Endowments Should Scale Back Hedge Fund Holdings, Commonfund's CEO SaysBy
Large U.S. endowments should trim hedge fund holdings to 10 percent of their portfolios to protect against market downturns, said Catherine Ann Keating, chief executive officer of money manager Commonfund.
“There is a lot of equity risk in the typical hedge fund, not necessarily all of them, but in many hedge funds there is a lot of risk,” Keating said Tuesday in an interview with Bloomberg TV. “You don’t need to get equity risk through a hedge fund these days. You can get it through an index fund and pay very little for it.”
Hedge funds made up 20 percent of the portfolios of big endowments five years ago, she said. Keating recommends finding funds that offer “differentiated sources of return that you’re not already getting through your allocations to stocks and bonds,” through specific strategies like macro, relative value and credit-based funds.
U.S. university endowments had 52 percent of their assets allocated to alternative strategies, including hedge funds, in fiscal 2017, according to a study by Commonfund and the National Association of College and University Business Officers.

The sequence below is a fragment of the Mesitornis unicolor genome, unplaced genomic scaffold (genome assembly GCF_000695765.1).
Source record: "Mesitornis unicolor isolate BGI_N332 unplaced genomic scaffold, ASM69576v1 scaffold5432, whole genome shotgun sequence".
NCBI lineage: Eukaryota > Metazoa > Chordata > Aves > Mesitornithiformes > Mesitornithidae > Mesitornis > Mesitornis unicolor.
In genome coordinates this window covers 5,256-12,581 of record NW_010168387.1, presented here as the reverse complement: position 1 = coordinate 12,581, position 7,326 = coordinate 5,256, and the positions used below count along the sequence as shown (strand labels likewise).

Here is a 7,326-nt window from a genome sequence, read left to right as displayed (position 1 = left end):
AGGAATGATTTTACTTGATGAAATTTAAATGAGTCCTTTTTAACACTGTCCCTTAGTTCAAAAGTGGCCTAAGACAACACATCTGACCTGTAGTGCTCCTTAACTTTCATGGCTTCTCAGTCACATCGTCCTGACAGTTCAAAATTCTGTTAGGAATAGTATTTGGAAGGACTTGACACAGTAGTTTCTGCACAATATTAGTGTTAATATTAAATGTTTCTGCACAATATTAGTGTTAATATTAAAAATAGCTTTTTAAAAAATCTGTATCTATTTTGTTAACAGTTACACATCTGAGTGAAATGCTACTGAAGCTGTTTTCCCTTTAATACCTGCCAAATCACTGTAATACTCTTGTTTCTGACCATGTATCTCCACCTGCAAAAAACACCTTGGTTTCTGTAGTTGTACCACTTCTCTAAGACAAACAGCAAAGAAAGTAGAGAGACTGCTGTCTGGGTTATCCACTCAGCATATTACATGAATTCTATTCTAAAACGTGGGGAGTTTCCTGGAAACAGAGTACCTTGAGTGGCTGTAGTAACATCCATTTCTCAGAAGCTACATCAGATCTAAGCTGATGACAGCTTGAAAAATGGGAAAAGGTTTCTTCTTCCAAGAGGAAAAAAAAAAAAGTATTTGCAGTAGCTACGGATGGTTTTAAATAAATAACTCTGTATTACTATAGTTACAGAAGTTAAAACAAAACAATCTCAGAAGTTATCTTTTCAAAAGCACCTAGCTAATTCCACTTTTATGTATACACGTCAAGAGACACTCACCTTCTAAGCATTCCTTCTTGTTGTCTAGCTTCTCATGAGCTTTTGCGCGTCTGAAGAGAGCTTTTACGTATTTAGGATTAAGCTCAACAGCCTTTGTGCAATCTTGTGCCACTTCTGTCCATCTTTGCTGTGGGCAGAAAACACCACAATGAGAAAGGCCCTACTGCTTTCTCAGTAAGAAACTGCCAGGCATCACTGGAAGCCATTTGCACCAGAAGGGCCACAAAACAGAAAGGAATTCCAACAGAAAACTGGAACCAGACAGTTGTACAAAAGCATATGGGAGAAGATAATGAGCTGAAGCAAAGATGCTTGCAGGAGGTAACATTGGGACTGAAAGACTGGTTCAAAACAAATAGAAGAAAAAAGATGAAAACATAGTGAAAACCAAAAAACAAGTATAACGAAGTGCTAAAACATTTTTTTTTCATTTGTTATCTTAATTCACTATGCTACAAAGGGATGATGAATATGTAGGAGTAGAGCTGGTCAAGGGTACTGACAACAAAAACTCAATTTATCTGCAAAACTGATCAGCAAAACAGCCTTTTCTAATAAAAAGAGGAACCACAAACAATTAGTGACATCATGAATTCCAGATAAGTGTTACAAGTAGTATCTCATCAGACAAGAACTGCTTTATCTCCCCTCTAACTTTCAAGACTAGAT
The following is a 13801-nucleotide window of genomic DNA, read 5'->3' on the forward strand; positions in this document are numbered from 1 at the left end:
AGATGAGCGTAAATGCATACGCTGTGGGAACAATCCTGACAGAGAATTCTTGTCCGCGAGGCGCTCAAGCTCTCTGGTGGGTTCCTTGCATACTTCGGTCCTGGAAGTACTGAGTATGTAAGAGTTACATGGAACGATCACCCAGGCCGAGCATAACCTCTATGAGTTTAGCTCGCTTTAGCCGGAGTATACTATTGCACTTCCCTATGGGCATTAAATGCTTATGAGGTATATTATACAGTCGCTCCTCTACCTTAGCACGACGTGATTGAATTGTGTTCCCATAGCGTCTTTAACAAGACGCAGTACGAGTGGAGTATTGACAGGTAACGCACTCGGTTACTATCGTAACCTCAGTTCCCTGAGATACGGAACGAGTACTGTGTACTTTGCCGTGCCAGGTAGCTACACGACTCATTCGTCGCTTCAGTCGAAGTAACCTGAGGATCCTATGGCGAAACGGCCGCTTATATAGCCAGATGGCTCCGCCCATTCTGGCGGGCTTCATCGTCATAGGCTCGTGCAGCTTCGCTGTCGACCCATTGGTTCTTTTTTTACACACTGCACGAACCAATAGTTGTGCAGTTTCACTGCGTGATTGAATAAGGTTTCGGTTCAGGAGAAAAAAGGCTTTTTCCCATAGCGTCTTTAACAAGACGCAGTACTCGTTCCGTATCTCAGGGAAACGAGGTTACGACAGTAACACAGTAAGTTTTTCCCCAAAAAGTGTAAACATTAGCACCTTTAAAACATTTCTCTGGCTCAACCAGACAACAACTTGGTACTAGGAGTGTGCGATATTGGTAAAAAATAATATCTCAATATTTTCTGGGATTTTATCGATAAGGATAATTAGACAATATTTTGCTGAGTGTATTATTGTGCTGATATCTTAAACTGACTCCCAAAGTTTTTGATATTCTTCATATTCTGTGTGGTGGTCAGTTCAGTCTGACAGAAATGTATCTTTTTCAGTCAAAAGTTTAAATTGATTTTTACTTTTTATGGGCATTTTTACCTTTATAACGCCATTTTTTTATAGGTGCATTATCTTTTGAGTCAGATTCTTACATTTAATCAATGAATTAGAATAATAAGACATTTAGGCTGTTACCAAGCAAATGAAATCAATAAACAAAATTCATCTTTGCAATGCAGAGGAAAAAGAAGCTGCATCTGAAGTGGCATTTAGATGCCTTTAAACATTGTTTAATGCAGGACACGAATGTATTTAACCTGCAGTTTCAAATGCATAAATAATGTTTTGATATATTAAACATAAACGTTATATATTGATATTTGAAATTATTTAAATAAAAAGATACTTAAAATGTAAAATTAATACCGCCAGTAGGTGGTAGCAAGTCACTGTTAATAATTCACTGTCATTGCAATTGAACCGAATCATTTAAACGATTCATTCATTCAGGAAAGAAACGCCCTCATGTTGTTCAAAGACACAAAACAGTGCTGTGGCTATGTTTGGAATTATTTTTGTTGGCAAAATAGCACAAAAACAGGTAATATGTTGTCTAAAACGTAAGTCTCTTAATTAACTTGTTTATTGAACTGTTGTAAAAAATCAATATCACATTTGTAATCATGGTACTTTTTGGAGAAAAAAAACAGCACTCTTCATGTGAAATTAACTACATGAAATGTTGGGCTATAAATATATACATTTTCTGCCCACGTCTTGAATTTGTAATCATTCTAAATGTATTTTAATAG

“The biggest question we get from clients -- we are nine years into this market and economic recovery -- the biggest question we get is how long? How long can this go on?” she said. “The second one is ‘when it ends, how far can it fall?’”
She said her advice is “do not confuse an aging bull market with an ailing bull market. We really do continue to have very positive conditions for stock investors.”
Commonfund, which was started to help small schools pool their investments, oversees about $25 billion. The Wilton, Connecticut-based company hired Keating from JPMorgan Chase & Co. as CEO in 2015.
— With assistance by Lisa Abramowicz, and Julia Chatterley